DC: So The Raid wasn’t really supposed to be your follow-up film?

Gareth Huw Evans: Nope, it was absolutely this kind of back-up project because it was something I knew we could bring this in at a certain budget level. That was the genesis of The Raid and once I realized that we were going to do another low-budget movie, I set the story inside this one building and started to look back on all those movie I grew up loving that were similar to this idea- like Die Hard and Assault on Precinct 13- and even more recent movies like [REC] 1 and 2 and figure out how did they structure those films; how did they make their one environment work to their advantage.

DC: I absolutely felt that Assault on Precinct 13 vibe while watching this.

Gareth Huw Evans: That’s great to hear, thanks! One of the things I learned from watching Assault on Precinct 13, almost more than anything, was how to achieve that feeling of claustrophobia, of being constantly in danger and under threat without having to show a hundred people. Like if you look at Assault, my favorite scene is when the lights go out and then suddenly, the snipers outside start to shoot the place up and you don’t see anyone. It’s just shadows and darkness so what really sells that scene was the sound design- the glass smashing, the papers kicking up off of the tables- all of those elements make you terrified as a viewer without having to see anyone really.

DC: So how did you manage to pull of such an ambitious action flick like this on such a limited budget?

Gareth Huw Evans: It was tough. I didn’t have the budget for my movie to have hundreds of actors. I mean, we had hired a lot of fighters to do all the fight sequences in The Raid but other than that, I didn’t have the money to have them any other day so once they were done with the fight scene, they were done with shooting altogether. So when it came time to figure out moments like guys bursting into room after room inside this building, we always kept our focus on whichever one guy was in that scene. You can sense there are all kinds of people around them but you only see one guy. We could kind of cheat it that way; we used sound design to our advantage too and made the things happening in the building sound far worse than they actually were. We’d go and record sounds at a studio and get tons of shouting and boards banging and other sounds of chaos and that’s how we could sell it effectively to viewers.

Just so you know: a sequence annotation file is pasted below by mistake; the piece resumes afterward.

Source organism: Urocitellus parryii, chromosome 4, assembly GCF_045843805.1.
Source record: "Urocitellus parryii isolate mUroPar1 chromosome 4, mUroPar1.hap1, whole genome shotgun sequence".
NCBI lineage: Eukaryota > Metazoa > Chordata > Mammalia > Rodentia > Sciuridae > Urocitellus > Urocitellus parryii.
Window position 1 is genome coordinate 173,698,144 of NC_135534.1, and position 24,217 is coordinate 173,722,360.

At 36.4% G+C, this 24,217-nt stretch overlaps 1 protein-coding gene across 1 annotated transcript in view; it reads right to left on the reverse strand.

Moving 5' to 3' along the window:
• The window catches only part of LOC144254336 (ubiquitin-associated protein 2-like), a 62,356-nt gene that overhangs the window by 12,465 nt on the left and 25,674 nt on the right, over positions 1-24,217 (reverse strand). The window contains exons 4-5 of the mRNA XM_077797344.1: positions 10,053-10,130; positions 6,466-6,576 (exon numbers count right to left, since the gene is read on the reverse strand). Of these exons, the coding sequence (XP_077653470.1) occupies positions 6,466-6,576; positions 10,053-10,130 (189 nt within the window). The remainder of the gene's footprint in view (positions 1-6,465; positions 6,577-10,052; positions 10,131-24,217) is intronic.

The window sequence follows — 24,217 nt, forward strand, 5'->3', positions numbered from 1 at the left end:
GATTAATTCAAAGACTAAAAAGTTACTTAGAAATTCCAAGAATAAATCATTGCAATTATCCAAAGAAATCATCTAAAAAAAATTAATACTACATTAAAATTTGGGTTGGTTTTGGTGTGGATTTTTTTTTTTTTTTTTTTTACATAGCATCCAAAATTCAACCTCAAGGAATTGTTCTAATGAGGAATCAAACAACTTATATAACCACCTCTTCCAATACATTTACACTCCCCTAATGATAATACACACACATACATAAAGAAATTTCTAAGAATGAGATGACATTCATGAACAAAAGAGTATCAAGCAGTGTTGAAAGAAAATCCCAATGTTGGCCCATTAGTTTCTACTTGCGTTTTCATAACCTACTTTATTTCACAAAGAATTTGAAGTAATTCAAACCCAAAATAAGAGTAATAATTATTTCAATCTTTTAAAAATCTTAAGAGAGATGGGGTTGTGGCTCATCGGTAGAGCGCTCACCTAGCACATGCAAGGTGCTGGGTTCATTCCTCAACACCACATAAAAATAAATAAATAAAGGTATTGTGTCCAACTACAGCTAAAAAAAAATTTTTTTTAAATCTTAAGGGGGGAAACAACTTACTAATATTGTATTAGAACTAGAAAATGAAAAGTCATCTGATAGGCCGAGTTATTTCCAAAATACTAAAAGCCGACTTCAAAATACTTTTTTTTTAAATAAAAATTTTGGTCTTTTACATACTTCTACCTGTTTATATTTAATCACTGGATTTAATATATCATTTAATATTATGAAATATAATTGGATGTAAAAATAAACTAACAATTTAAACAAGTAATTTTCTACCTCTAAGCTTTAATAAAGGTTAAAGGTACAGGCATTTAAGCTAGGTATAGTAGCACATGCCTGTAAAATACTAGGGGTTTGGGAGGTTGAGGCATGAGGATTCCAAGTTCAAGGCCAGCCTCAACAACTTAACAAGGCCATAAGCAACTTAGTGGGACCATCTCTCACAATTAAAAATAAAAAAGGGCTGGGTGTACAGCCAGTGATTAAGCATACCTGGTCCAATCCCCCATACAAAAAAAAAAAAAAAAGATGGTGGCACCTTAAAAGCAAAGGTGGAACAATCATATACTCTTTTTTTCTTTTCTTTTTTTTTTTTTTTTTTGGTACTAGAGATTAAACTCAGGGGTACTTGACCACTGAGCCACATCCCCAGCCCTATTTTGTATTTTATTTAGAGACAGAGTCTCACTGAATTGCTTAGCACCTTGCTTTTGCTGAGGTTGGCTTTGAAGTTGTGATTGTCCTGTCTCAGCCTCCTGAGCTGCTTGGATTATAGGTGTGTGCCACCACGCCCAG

We also picked up a lot of do-it-yourself techniques while filming this and I learned a lot about how to make this huge action story on a very small budget. We learned really cool camera tricks that we could do inexpensively that made our movie feel a lot bigger than it was and I think that really saved us in terms of making sure we could tell this story, offer up the kind of action sequences I wanted to and never go over budget either.

The action sequences were incredibly important to me; I wanted to make sure we got everything right and as grounded in reality as we could get them. Even though we knew what we were making was predominantly a martial arts film, you don’t get any martial arts until about 30 minutes into the movie. We stick to gunplay until they lose their guns because if they have the option of using their machine gun, their knife, their glock- why on earth would they choose to fight people instead of just killing them off with a bullet? There had to be a natural progression in The Raid of the action and violence that just felt logical.

DC: I want to talk a bit about the philosophy of Mad Dog (one of the more prominent bad guys played by Yayan Ruhian) because he was a guy who was probably more deadly when he didn’t have a gun.